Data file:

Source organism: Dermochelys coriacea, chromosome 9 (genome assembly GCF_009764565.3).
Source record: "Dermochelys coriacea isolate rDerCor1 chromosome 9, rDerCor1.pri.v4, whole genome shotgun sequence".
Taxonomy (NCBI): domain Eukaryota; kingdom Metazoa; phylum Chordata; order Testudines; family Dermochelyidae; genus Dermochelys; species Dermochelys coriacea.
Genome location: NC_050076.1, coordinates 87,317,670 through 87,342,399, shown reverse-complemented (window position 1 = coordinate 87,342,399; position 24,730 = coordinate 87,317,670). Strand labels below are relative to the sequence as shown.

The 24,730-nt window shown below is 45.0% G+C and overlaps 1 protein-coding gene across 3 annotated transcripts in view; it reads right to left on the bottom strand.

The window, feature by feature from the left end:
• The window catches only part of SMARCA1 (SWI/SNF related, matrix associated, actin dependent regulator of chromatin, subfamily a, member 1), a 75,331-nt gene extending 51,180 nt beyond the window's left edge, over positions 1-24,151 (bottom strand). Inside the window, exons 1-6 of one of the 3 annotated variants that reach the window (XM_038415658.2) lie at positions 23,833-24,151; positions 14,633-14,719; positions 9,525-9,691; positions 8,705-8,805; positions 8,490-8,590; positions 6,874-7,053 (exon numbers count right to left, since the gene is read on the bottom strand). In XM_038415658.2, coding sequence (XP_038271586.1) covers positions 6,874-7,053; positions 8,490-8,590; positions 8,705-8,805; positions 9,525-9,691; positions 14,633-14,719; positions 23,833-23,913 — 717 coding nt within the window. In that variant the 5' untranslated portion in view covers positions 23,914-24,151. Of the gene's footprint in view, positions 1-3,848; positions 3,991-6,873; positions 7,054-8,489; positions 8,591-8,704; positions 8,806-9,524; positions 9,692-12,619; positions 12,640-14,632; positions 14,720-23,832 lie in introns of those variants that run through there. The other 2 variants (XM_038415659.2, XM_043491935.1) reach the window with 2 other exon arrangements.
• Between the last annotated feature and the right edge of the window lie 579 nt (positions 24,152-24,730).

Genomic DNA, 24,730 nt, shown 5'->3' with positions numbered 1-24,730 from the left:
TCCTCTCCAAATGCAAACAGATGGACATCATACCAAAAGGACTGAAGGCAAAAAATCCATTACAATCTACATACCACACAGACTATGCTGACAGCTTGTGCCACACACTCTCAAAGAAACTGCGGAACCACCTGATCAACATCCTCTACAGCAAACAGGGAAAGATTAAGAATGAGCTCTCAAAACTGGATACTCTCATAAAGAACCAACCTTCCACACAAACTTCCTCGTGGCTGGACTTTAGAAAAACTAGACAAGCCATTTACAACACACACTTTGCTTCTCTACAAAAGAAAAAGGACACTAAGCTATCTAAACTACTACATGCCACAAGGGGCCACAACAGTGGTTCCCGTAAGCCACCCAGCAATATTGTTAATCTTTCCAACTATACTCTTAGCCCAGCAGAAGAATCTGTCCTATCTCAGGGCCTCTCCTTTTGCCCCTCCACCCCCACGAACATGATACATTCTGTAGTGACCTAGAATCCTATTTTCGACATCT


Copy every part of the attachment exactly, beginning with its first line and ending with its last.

Source organism: Dermochelys coriacea, chromosome 9 (genome assembly GCF_009764565.3).
Source record: "Dermochelys coriacea isolate rDerCor1 chromosome 9, rDerCor1.pri.v4, whole genome shotgun sequence".
Taxonomy (NCBI): domain Eukaryota; kingdom Metazoa; phylum Chordata; order Testudines; family Dermochelyidae; genus Dermochelys; species Dermochelys coriacea.
Genome location: NC_050076.1, coordinates 87,317,670 through 87,342,399, shown reverse-complemented (window position 1 = coordinate 87,342,399; position 24,730 = coordinate 87,317,670). Strand labels below are relative to the sequence as shown.

The 24,730-nt window shown below is 45.0% G+C and overlaps 1 protein-coding gene across 3 annotated transcripts in view; it reads right to left on the bottom strand.

The window, feature by feature from the left end:
• The window catches only part of SMARCA1 (SWI/SNF related, matrix associated, actin dependent regulator of chromatin, subfamily a, member 1), a 75,331-nt gene extending 51,180 nt beyond the window's left edge, over positions 1-24,151 (bottom strand). Inside the window, exons 1-6 of one of the 3 annotated variants that reach the window (XM_038415658.2) lie at positions 23,833-24,151; positions 14,633-14,719; positions 9,525-9,691; positions 8,705-8,805; positions 8,490-8,590; positions 6,874-7,053 (exon numbers count right to left, since the gene is read on the bottom strand). In XM_038415658.2, coding sequence (XP_038271586.1) covers positions 6,874-7,053; positions 8,490-8,590; positions 8,705-8,805; positions 9,525-9,691; positions 14,633-14,719; positions 23,833-23,913 — 717 coding nt within the window. In that variant the 5' untranslated portion in view covers positions 23,914-24,151. Of the gene's footprint in view, positions 1-3,848; positions 3,991-6,873; positions 7,054-8,489; positions 8,591-8,704; positions 8,806-9,524; positions 9,692-12,619; positions 12,640-14,632; positions 14,720-23,832 lie in introns of those variants that run through there. The other 2 variants (XM_038415659.2, XM_043491935.1) reach the window with 2 other exon arrangements.
• Between the last annotated feature and the right edge of the window lie 579 nt (positions 24,152-24,730).

Genomic DNA, 24,730 nt, shown 5'->3' with positions numbered 1-24,730 from the left:
TCCTCTCCAAATGCAAACAGATGGACATCATACCAAAAGGACTGAAGGCAAAAAATCCATTACAATCTACATACCACACAGACTATGCTGACAGCTTGTGCCACACACTCTCAAAGAAACTGCGGAACCACCTGATCAACATCCTCTACAGCAAACAGGGAAAGATTAAGAATGAGCTCTCAAAACTGGATACTCTCATAAAGAACCAACCTTCCACACAAACTTCCTCGTGGCTGGACTTTAGAAAAACTAGACAAGCCATTTACAACACACACTTTGCTTCTCTACAAAAGAAAAAGGACACTAAGCTATCTAAACTACTACATGCCACAAGGGGCCACAACAGTGGTTCCCGTAAGCCACCCAGCAATATTGTTAATCTTTCCAACTATACTCTTAGCCCAGCAGAAGAATCTGTCCTATCTCAGGGCCTCTCCTTTTGCCCCTCCACCCCCACGAACATGATACATTCTGTAGTGACCTAGAATCCTATTTTCGACATCT